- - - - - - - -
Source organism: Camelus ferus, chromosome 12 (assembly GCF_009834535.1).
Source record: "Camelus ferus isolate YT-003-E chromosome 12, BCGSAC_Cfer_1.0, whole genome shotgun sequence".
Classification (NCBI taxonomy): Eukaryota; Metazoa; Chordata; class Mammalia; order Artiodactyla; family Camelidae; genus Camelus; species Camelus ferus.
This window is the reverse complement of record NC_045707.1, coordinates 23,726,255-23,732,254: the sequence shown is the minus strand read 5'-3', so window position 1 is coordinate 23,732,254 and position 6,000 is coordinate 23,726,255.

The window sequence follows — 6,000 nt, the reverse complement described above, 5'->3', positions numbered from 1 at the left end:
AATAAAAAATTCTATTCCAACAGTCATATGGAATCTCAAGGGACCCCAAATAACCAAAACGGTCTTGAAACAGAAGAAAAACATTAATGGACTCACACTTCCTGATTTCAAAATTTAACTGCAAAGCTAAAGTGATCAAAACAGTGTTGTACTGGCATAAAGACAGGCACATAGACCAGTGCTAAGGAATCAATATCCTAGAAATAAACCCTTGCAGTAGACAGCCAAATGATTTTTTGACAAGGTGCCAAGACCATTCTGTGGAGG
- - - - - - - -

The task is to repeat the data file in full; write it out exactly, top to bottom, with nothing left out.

Source organism: Camelus ferus, chromosome 12 (assembly GCF_009834535.1).
Source record: "Camelus ferus isolate YT-003-E chromosome 12, BCGSAC_Cfer_1.0, whole genome shotgun sequence".
Classification (NCBI taxonomy): Eukaryota; Metazoa; Chordata; class Mammalia; order Artiodactyla; family Camelidae; genus Camelus; species Camelus ferus.
This window is the reverse complement of record NC_045707.1, coordinates 23,726,255-23,732,254: the sequence shown is the minus strand read 5'-3', so window position 1 is coordinate 23,732,254 and position 6,000 is coordinate 23,726,255.

The window sequence follows — 6,000 nt, the reverse complement described above, 5'->3', positions numbered from 1 at the left end:
AATAAAAAATTCTATTCCAACAGTCATATGGAATCTCAAGGGACCCCAAATAACCAAAACGGTCTTGAAACAGAAGAAAAACATTAATGGACTCACACTTCCTGATTTCAAAATTTAACTGCAAAGCTAAAGTGATCAAAACAGTGTTGTACTGGCATAAAGACAGGCACATAGACCAGTGCTAAGGAATCAATATCCTAGAAATAAACCCTTGCAGTAGACAGCCAAATGATTTTTTGACAAGGTGCCAAGACCATTCTGTGGAGG